Whilst I didn’t win my seat on the Council, I have seen through my commitment to complete my CPD this year.  It was easy, provided me with a bit of needed focus, was educational and surprisingly, it was actually quite enjoyable.
Inspired by Stuart Bruce’s blog post over the weekend, I’m sharing my CPD report below:
cpdreport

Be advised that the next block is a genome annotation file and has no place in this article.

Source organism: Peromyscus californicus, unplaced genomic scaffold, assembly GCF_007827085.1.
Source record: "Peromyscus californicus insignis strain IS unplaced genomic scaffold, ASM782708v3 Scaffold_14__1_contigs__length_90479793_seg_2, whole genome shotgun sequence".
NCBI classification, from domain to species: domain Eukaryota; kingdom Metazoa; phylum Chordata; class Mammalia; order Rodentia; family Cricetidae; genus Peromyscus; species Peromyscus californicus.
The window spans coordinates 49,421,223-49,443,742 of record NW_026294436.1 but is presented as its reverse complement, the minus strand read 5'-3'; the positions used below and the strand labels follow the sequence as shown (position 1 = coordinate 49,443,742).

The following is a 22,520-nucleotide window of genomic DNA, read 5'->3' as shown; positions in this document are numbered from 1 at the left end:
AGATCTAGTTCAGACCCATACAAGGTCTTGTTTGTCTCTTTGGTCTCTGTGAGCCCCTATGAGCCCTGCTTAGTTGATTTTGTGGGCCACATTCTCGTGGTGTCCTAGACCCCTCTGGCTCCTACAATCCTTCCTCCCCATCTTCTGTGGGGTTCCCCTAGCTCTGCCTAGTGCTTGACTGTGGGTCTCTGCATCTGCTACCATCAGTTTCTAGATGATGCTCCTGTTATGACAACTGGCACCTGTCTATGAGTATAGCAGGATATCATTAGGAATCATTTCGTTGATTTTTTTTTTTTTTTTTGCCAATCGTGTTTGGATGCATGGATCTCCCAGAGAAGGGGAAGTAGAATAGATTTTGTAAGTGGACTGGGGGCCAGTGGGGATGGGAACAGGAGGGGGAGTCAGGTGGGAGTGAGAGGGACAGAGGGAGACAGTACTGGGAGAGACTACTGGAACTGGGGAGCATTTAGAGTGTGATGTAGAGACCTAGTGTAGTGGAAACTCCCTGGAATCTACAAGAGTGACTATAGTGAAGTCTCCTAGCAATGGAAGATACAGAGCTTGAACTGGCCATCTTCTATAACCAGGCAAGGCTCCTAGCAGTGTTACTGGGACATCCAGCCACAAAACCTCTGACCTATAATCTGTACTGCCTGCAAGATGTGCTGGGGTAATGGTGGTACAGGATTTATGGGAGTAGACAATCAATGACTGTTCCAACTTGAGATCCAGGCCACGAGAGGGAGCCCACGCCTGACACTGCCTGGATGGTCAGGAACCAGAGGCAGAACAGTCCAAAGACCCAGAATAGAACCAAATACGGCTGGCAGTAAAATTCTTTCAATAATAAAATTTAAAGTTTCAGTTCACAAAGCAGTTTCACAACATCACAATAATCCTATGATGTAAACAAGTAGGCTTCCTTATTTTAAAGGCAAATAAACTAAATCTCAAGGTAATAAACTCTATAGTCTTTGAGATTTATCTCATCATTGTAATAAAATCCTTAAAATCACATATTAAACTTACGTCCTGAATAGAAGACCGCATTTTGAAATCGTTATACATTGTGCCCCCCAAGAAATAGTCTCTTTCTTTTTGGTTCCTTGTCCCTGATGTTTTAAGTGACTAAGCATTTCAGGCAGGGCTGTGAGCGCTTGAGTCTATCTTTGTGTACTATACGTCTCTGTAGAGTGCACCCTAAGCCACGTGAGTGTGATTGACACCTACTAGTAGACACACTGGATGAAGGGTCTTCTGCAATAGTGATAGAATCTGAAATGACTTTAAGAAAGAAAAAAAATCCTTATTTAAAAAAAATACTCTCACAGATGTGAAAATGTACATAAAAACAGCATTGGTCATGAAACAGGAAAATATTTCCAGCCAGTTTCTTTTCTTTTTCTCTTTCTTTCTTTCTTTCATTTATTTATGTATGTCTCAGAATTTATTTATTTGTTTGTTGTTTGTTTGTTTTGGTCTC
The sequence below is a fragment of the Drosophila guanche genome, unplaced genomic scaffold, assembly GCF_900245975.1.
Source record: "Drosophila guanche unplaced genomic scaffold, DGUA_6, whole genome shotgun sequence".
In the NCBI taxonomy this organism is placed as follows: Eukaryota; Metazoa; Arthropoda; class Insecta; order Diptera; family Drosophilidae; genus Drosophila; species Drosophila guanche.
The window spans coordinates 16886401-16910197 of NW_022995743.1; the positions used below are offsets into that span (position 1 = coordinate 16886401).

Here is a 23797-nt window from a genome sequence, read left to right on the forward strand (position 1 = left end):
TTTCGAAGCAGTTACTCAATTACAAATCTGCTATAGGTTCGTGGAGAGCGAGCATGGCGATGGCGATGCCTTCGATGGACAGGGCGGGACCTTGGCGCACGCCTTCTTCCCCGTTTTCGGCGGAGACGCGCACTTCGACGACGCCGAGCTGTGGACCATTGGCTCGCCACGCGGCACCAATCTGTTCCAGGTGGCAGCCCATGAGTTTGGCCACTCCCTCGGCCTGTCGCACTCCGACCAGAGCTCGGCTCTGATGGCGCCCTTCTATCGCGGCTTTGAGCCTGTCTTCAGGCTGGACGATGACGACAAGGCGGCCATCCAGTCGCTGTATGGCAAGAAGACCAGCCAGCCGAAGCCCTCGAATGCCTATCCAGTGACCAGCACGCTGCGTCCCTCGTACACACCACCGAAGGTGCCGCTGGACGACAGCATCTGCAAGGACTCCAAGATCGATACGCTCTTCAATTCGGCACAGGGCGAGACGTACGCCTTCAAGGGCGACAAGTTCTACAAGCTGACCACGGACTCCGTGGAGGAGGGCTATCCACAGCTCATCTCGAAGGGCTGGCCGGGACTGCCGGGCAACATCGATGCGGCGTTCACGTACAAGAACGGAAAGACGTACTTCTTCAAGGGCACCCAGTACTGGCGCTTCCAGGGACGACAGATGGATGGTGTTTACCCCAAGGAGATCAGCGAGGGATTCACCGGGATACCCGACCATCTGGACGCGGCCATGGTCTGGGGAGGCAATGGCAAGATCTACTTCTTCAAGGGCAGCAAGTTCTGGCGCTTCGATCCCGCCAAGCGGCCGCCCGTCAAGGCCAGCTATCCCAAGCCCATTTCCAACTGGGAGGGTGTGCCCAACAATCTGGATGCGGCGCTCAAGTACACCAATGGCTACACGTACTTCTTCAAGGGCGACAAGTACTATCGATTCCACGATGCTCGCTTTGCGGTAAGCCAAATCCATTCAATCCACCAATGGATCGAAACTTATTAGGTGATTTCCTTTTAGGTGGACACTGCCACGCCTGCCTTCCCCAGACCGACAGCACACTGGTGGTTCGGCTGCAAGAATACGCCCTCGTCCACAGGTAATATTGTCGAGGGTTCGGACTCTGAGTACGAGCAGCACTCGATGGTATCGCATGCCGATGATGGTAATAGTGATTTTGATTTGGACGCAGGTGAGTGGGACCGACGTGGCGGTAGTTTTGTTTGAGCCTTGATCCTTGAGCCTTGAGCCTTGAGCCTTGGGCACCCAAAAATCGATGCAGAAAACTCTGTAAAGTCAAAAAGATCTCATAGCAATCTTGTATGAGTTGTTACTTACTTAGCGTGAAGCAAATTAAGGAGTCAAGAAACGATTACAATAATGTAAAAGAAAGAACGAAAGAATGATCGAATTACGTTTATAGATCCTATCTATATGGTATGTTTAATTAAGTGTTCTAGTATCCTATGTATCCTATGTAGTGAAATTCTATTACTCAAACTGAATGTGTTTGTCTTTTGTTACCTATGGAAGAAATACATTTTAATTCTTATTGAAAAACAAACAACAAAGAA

I’ve actually been lazy in that I haven’t recorded anything like the number of CPD activities I’ve attended, downloaded, read, watched or been involved in myself in terms of supporting others.  I intend to improve this next year to ensure I keep a note of more than is required just to reach my 60 points.  However, having finally gotten involved, I do believe the system needs improving.  60 points isn’t a hard total to reach, especially as two thirds of that was achieved through my participation on the CIPR’s Social Media Panel (CIPRSM), and attending and presenting at the Festival of Marketing.  I also claimed an easy 5 points by listing the csuite Podcast series that I produce.  So in effect, the main bulk of my points are in me providing support, although to be fair, I’ve actually found this is the best way I learn new things too.  For example, the Festival of Marketing had a really high quality of delegates and the presentations that I managed to sit in on whilst there were excellent, especially the one by my fellow CIPRSM member Dom Burch who discussed how Asda have engaged with YouTubers for their Mum’s Eye View YouTube channel (this was a good review of it on Econsultancy).   Another great presentation was by Philip Byrne, creative director at Buzzfeed who talked about shareable content (again, another good review here on Econsultancy)